DRAT! I forgot to pick up the spray-can of insecticide before leaving home to see joint directors Bob Persichetti and Peter Ramsay’s foray into fantasyland in search of a serious message delivered by an arachnid with human form.
Purists may cavil or quibble with the word “insecticide” in connection with spiders. Spiders are not insects. But insecticides work as efficiently on spiders as they do on insects.
The target audience for Spider-Man movies rather depends on the viewer’s movie-going experience and tastes. Its live-action Spidery predecessors are straight-out actioners in which a human, having been bitten by a spider, learns to morph into a comic-book hero whose penchant is to run around the city confronting and destroying wickedness. Comic-book heroes can do anything their creators want, on either paper or film. Credibility isn’t a problem.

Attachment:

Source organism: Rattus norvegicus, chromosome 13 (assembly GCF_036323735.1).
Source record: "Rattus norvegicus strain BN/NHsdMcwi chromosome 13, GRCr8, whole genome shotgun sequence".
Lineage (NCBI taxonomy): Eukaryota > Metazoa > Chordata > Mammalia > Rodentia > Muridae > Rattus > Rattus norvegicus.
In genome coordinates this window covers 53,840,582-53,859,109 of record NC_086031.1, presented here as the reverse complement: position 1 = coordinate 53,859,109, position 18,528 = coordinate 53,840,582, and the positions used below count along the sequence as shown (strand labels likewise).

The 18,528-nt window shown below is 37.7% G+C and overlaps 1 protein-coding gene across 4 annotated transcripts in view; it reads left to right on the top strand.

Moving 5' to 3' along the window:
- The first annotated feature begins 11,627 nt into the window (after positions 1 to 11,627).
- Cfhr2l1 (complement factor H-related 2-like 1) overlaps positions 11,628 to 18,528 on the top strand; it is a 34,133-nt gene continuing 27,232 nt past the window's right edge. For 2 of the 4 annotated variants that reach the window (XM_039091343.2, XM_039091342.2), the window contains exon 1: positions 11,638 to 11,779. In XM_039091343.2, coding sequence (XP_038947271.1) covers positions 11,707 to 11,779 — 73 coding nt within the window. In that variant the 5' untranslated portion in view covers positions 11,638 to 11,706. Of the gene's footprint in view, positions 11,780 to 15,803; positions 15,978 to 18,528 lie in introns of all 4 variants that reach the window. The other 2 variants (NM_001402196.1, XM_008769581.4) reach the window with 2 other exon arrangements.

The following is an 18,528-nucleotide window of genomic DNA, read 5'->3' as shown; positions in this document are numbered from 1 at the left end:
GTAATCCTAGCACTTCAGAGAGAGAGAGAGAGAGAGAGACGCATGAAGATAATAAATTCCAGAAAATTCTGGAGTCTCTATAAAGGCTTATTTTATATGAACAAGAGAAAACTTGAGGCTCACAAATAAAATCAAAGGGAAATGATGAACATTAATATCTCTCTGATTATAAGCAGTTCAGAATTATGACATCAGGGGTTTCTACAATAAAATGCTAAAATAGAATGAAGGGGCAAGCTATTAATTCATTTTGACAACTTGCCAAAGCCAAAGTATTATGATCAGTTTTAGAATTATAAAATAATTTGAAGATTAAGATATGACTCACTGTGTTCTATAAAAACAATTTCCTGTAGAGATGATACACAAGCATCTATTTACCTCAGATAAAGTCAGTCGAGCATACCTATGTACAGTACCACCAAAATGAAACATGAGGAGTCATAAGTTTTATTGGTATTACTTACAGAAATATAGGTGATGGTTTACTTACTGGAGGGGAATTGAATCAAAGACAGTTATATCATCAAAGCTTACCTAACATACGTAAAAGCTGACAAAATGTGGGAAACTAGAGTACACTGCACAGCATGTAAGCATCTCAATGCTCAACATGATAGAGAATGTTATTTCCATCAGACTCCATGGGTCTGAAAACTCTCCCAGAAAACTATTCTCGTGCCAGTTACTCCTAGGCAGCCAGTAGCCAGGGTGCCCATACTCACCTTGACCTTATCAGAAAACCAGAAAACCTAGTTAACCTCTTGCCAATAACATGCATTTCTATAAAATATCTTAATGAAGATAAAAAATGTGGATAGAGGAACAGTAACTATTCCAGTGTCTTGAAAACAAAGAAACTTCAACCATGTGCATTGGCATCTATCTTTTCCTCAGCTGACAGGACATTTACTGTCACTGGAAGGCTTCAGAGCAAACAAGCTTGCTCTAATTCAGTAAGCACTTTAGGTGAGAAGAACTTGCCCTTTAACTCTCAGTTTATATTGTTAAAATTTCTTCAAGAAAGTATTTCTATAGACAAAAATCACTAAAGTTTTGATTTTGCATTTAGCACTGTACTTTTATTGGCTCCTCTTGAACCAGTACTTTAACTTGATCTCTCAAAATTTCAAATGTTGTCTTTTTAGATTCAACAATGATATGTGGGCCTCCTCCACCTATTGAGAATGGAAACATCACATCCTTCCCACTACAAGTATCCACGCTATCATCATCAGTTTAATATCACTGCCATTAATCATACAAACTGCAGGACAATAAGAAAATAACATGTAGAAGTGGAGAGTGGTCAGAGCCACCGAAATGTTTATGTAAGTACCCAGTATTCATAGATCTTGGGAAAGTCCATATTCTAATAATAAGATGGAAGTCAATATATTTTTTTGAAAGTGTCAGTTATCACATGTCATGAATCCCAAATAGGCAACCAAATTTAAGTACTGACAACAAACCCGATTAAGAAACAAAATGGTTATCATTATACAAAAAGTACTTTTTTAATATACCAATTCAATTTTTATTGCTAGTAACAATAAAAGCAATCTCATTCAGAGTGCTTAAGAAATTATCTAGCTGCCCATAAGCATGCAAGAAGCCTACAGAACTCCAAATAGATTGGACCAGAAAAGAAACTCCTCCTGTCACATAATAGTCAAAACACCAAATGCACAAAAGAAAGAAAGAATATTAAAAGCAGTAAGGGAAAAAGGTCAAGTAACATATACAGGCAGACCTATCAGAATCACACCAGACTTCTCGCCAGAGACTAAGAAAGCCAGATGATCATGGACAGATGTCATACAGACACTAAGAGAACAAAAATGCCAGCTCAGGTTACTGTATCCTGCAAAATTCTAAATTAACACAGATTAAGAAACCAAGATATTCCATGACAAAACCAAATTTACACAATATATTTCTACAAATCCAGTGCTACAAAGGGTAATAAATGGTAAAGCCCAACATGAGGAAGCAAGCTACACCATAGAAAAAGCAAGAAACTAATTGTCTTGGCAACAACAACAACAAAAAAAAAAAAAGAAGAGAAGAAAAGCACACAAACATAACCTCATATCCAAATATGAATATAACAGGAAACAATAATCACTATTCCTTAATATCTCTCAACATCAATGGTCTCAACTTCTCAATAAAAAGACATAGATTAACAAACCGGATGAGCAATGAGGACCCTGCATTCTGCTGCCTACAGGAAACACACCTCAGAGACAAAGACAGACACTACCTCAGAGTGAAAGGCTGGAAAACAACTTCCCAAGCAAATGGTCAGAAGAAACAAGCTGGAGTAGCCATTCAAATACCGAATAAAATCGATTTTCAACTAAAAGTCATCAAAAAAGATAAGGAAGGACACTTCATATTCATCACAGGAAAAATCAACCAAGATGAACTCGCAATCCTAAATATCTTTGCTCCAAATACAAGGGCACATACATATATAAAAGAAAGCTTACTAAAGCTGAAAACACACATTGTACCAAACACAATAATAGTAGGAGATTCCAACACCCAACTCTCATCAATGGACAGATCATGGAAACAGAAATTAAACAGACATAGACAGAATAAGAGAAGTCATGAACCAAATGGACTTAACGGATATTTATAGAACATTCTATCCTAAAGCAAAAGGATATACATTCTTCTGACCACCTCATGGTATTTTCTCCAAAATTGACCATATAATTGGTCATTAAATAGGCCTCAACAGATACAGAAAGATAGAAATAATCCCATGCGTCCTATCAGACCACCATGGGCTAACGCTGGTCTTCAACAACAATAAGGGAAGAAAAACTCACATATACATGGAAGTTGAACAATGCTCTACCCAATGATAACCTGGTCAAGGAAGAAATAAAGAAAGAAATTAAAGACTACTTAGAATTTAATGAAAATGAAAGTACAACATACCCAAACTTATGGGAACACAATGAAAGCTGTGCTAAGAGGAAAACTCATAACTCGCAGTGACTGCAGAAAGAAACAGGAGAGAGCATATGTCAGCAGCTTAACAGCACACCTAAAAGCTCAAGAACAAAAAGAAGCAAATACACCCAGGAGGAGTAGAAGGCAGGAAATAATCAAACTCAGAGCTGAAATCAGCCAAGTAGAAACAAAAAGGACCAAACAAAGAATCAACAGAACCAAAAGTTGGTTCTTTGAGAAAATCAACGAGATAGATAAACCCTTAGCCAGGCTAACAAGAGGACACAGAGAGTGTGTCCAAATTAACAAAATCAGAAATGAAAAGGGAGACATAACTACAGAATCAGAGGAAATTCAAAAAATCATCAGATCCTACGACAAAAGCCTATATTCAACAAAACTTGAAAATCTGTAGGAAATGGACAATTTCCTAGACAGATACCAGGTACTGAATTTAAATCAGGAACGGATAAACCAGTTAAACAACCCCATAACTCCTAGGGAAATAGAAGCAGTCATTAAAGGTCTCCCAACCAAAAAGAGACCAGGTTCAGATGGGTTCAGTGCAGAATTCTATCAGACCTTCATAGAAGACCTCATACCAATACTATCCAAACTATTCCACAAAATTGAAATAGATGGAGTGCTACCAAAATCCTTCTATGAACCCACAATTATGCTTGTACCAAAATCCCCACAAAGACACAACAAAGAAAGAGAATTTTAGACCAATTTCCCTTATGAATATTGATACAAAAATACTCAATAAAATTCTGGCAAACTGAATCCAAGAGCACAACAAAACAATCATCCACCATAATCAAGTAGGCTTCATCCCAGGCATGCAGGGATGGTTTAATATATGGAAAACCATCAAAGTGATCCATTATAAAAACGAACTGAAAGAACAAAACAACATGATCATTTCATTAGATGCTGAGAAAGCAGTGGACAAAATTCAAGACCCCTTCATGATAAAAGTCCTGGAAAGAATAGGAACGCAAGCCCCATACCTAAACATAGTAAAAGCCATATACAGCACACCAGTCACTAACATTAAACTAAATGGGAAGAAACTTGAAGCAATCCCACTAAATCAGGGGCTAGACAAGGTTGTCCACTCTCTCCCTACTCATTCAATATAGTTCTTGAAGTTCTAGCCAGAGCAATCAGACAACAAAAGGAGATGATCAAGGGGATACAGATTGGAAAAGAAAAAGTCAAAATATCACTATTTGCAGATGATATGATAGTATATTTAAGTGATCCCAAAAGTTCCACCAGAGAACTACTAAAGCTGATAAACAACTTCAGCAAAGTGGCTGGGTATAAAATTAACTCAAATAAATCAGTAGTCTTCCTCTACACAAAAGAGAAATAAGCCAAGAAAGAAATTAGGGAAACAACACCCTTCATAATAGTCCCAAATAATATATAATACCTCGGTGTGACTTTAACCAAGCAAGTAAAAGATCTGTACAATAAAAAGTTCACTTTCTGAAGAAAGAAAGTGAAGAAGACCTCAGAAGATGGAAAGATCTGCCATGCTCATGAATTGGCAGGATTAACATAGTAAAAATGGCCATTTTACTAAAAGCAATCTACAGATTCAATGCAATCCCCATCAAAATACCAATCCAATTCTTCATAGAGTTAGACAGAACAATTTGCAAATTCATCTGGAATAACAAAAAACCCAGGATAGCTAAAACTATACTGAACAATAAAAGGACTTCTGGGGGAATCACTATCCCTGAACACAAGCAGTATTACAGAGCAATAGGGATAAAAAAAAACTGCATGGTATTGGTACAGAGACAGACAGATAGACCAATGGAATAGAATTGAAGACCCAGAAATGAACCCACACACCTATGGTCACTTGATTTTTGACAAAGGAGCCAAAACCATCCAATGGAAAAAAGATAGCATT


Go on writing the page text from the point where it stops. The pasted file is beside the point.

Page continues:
When comic-book users grow up, hopefully they will discover real books that tell stories with words, not pictures, and live happily ever after. People, for whom translating all those words into narrative is difficult, find it easier to get their stories from pictures. Persichetti and Ramsay have crafted an animated thriller that takes 117-minutes to deliver the kind of movie with which members of that group feel comfortable.
If that’s you, don’t be embarrassed. Enjoy the movie, as the box-office person routinely implores you to do as she or he takes your money and delivers your ticket. I spoke with such a person as I moved from the cinema showing this Spider-Man to the one screening the day’s next movie. We agreed that we’d found animated Spider-Man to be tedious, even soporific.
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